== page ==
Note: a mole problem might also signify that you have an infestation of grubs too! Learn more about our grub control services here.

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 Leatherjackets

Leatherjackets (Crane Fly Larvae)

Leatherjackets are a common type of garden pest that's most prevalent during autumn. The hungry larvae will have no problem devouring large swathes of your lawn - stripping entire lawns and killing grassroots if left untreated. 

Leatherjackets are a tasty snack for birds who will further damage your lawn in an attempt to find and eat them. Keep your eyes peeled for grubs that are grey in colour, have no legs and have mandibles at one end of their body.

Seek treatment immediately if you think you've got an infestation of leatherjackets in your garden.

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Chafer grubs

 Chafer Grubs (Chafer Beetle Larvae)

Chafer grubs are a common lawn pest that lives in the soil and feeds on both living and decaying plant material. Much like leatherjackets, chafer grubs will eat through huge areas of your lawn causing severe damage. 

Birds also love to eat these plump bugs, meaning you're likely to have a problem with birds pecking at your lawn alongside the chafer grub infestation. 

Chafer grubs prefer sandy soils and travel deeper into the soil when temperatures drop. You should keep an eye out for them during warmer periods when they rise nearer the surface of your lawn to feed. 

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 Aphids

 Aphids

Aphids are small insects that feed on the sap of plants in your garden. With over 500 different aphid species living in the UK, they are considered one of the most common garden pests we have to contend with. 

While aphids physically damage crops when they're gorging on the sap, they're most dangerous because they're common vectors of plant viruses.

Their huge numbers mean they can quickly spread a virus between different parts of a single plant, amongst other plants in your garden and beyond into neighbouring gardens. It's best to get them under control as soon as possible.

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  If you're currently experiencing a problem with common garden pests, get in touch with the Lawn and Weed Expert team! We offer free lawn surveys to determine the best course of action for your garden pest infestation and will provide effective treatments where we can to help you get your pest problem under control. Learn more about our garden pest control services below.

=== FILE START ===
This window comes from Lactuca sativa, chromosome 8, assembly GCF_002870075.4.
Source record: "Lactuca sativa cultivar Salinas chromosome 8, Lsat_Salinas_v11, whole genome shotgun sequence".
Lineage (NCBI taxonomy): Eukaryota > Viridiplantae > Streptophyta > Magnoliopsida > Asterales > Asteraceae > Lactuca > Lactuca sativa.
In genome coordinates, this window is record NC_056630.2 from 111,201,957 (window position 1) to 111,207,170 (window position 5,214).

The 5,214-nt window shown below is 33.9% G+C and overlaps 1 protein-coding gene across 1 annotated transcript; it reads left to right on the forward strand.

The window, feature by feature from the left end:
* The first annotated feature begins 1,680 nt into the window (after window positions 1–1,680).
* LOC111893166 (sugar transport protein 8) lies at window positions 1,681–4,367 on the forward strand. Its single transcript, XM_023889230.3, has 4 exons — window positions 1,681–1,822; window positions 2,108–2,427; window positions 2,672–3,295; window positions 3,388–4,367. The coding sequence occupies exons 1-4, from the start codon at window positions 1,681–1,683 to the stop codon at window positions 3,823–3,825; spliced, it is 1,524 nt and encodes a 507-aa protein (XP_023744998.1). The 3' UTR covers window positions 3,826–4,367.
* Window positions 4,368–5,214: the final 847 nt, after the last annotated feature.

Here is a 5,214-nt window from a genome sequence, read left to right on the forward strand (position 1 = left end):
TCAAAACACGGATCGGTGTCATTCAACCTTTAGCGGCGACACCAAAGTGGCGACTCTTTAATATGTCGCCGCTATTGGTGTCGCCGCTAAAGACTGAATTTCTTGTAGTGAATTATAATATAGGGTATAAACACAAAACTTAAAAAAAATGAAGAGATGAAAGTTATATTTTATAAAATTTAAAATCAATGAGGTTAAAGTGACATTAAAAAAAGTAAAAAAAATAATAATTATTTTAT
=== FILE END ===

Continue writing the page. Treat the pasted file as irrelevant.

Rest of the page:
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Waterlogged Lawn

If there’s one thing that us Brits know what to deal with, it’s rain, rain and more rain.

Unfortunately for us, we are more than used to our fair share of the wet stuff, so have become accustomed to working and living through it, especially our lawns. This often results in puddles and damp patches, known as waterlogging, that prevent us from taking part in our favourite garden past times, sports or simply enjoying the outdoors.

 

What causes a waterlogged lawn?

Waterlogged lawns occur when water builds up as a result of excessive rain and is unable to drain away or dry up, which can present a number of problems. Firstly, the presence of water itself can inhibit the supply of oxygen to the grassroots, which in turn can impact the health of the lawn. Second, waterlogged lawns can prevent carbon dioxide in the air from diffusing. The functionality of the grassroots is decreased or halted completely as they start to diminish, which allows the invasion of rot and decay organisms to take place. Thirdly, essential nutrients found within the lawn can be leached out which results in hungry, deprived soil as well as serious compaction. The lawn itself can also thin out, creating an environment where thatch and moss will pitch-in to the new gaps and thrive in the damper conditions.